We’re in a time where more companies are trending towards data-drivenness but there are still so many frictional points to adoption – not just in my own experience – but from other leaders in the space as well.
For further affirmation a buddy of mine (a leader at another startup) sent me this article after I was griping to him about some of the issues I have to deal with.
I extracted the following awesome quotes from which clear up a lot of misconceptions and can attest to this first-hand.
Doing data science and managing data science are not the same. Just like being an engineer and a product manager are not the same. There is a lot of overlap but overlap does not equal sameness. Sometimes, I envy the data scientist who just has to crunch the numbers. Being a data scientist without management duties is pretty easy. Most of the time it is cleaning data sets, testing algorithms and researching new methods. A pretty comfy job. Now compare that to someone who needs to run the practice.
A leader of data science practice, needs to focus on: data governance, MDM, compliance, legal issues around the use of algorithms created and ensuring documentation just in case someone sues for wrongful use. There are hiring issues, staffing problems to deal with, budget and funding to gain, P&L to run, business cases to build, market research to conduct, vendor meetings to hold, tech life-cycle management to run, evangelizing of projects (both internal and external) and turning the work into data products that are sell-able by the company and all this while trying to ensure a profit for the company. Big difference.
Most companies try to bait-in their first Data Scientist as a pure IC and ultimately making thier lives hell for the aforementioned reasons. They don’t realize that person’s working two roles especially if there isn’t additional budget for creating larger team. The allure to having just one person, instead of building out a team is simple: Cost. But it’s one of things in the long run it’ll payoff
Agile has taken the tech world by storm. It works fairly well for software development and as a result, many companies enforce it on data science. But data science is not software development, it’s really a field of discover whereas software development is about assembly. I have worked with companies that demand agile and scrum for data science and then see half their team walk in less than a year. You can’t tell a team they will solve a problem in two sprints. If they don’t’ have the data or tools it won’t happen.
Data science is a discipline that requires its own methods. Add to that, most companies are still treating data products like they do physical products, the economics are not the same. When I build a recommendation engine, my costs per unit is pretty much zero. Unlike a physical product which has a per unit cost. I can make a million product recommendations with that engine or just one. Other than the electricity, my cost per recommendation is the same. The cost to do the same in the physical world would be a lot more with very different cost variables involved. We have to understand that the economics of data products is different. A lot of large companies don’t even have this conversation. Finance is used to physical products economics which can cause frustration for those running data products as they are having one hand tied behind their back.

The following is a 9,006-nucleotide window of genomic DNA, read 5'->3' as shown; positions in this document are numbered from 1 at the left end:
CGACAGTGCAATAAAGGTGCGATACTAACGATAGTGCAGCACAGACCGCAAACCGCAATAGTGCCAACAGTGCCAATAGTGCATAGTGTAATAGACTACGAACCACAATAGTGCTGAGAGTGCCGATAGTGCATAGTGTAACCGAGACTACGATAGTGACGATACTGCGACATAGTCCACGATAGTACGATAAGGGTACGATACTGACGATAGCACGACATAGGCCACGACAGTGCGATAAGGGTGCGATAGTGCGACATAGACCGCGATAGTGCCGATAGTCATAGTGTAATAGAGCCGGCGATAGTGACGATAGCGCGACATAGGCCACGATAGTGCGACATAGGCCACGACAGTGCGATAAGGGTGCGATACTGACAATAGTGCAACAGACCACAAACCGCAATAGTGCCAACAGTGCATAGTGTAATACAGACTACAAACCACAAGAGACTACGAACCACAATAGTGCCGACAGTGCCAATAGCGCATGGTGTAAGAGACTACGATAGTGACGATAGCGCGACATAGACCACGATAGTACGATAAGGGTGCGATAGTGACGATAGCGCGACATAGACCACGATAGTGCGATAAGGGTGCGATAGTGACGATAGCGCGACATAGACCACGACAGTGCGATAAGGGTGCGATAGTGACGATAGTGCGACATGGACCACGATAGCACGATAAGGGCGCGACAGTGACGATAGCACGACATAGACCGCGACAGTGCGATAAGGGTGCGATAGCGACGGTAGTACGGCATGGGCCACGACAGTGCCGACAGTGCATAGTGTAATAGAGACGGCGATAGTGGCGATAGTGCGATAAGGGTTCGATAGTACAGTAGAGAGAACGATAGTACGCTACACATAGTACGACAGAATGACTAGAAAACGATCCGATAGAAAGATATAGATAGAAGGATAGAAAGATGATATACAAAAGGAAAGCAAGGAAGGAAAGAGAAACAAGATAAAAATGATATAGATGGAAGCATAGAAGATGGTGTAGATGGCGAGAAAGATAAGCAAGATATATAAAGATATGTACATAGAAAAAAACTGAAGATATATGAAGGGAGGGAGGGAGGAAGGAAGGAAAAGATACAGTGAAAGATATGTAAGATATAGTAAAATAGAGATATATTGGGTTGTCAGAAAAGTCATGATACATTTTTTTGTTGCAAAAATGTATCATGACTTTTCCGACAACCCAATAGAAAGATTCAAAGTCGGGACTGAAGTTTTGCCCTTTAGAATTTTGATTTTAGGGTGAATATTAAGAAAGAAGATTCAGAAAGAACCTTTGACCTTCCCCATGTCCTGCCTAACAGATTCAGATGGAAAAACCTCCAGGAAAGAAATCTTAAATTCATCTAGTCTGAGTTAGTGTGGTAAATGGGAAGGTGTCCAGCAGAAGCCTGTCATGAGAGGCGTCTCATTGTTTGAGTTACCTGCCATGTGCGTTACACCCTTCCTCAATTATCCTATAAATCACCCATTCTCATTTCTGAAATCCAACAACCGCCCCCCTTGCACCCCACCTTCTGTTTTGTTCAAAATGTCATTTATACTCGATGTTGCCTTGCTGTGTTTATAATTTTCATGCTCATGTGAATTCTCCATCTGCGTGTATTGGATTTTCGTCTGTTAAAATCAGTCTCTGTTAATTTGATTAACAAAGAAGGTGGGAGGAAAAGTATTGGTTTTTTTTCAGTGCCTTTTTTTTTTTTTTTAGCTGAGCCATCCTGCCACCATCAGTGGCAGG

By the way, download this awesome book if you’re ever curious about workflow best-practices for a data scientist.
Academia can’t do For-Profit
Many large companies have fallen into the trap that you need a PhD to do data science, you don’t. The top 5 data scientists I have ever worked with, only 1 had a PhD and it wasn’t even in stats or data science, he was a bio physicist. I call this the academia trap because many companies believe they need that stats or data science PhD. There are some smart people who know a lot about a very narrow field, but data science is a very broad discipline. When these PhD’s are put in charge, they quickly find they are out of their league. They were never taught how to run a P&L, manage a team, deal with people, competitive intel, market assessments, building a business case, etc… They were taught numbers and a few tools.
Add to this, the world they come from. Many peer review papers in the academic world that are really good, don’t see the light of day. Why? The reviewers may have a competing theory and don’t want their current established ideas to get superseded. It is shocking how often this happens in the data science space. I always found the academic world more political than the corporate world and when your drive is profits and customer satisfaction, that academic mindset is more of a liability than an asset. Not to mention, I have yet to see a data science program I would personally endorse. It’s run by people who have never done the job of data science outside of a lab. That’s not what you want for your company.
_Most of my friends in Data Science are PhDs. I’ll be the first to say they’re very enjoyable people to be around, collaborate etc. But the BEST performers I’ve seen, never had a PhD, mind you aside from being an IC to building teams I’ve spent a lot time as a T.A. at a bootcamp where I came across a wide variety of backgrounds: The top performers for each cohort was never a PhD while I was there.
This is one of the painful realities about external perception as most outsiders tend not to take you seriously as a Data Scientist until they see those advanced credentials_